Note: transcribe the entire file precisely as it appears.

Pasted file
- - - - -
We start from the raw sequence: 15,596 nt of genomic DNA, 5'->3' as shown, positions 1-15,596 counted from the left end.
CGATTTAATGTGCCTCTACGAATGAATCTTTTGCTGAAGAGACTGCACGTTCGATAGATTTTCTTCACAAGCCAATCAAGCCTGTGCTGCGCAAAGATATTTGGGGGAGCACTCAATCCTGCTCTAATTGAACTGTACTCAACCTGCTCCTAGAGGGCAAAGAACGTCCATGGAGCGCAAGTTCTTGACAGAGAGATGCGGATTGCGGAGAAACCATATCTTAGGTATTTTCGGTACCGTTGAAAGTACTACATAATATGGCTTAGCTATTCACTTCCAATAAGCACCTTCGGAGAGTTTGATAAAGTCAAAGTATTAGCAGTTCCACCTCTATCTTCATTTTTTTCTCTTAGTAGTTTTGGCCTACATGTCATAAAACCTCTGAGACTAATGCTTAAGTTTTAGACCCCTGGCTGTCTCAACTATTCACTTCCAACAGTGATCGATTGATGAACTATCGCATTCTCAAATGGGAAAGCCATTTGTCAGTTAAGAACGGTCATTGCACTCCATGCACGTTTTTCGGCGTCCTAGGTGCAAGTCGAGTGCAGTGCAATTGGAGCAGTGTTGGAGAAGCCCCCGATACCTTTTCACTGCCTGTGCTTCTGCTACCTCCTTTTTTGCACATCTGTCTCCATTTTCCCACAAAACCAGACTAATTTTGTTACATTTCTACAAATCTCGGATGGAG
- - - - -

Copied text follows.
We start from the raw sequence: 15,596 nt of genomic DNA, 5'->3' as shown, positions 1-15,596 counted from the left end.
CGATTTAATGTGCCTCTACGAATGAATCTTTTGCTGAAGAGACTGCACGTTCGATAGATTTTCTTCACAAGCCAATCAAGCCTGTGCTGCGCAAAGATATTTGGGGGAGCACTCAATCCTGCTCTAATTGAACTGTACTCAACCTGCTCCTAGAGGGCAAAGAACGTCCATGGAGCGCAAGTTCTTGACAGAGAGATGCGGATTGCGGAGAAACCATATCTTAGGTATTTTCGGTACCGTTGAAAGTACTACATAATATGGCTTAGCTATTCACTTCCAATAAGCACCTTCGGAGAGTTTGATAAAGTCAAAGTATTAGCAGTTCCACCTCTATCTTCATTTTTTTCTCTTAGTAGTTTTGGCCTACATGTCATAAAACCTCTGAGACTAATGCTTAAGTTTTAGACCCCTGGCTGTCTCAACTATTCACTTCCAACAGTGATCGATTGATGAACTATCGCATTCTCAAATGGGAAAGCCATTTGTCAGTTAAGAACGGTCATTGCACTCCATGCACGTTTTTCGGCGTCCTAGGTGCAAGTCGAGTGCAGTGCAATTGGAGCAGTGTTGGAGAAGCCCCCGATACCTTTTCACTGCCTGTGCTTCTGCTACCTCCTTTTTTGCACATCTGTCTCCATTTTCCCACAAAACCAGACTAATTTTGTTACATTTCTACAAATCTCGGATGGAG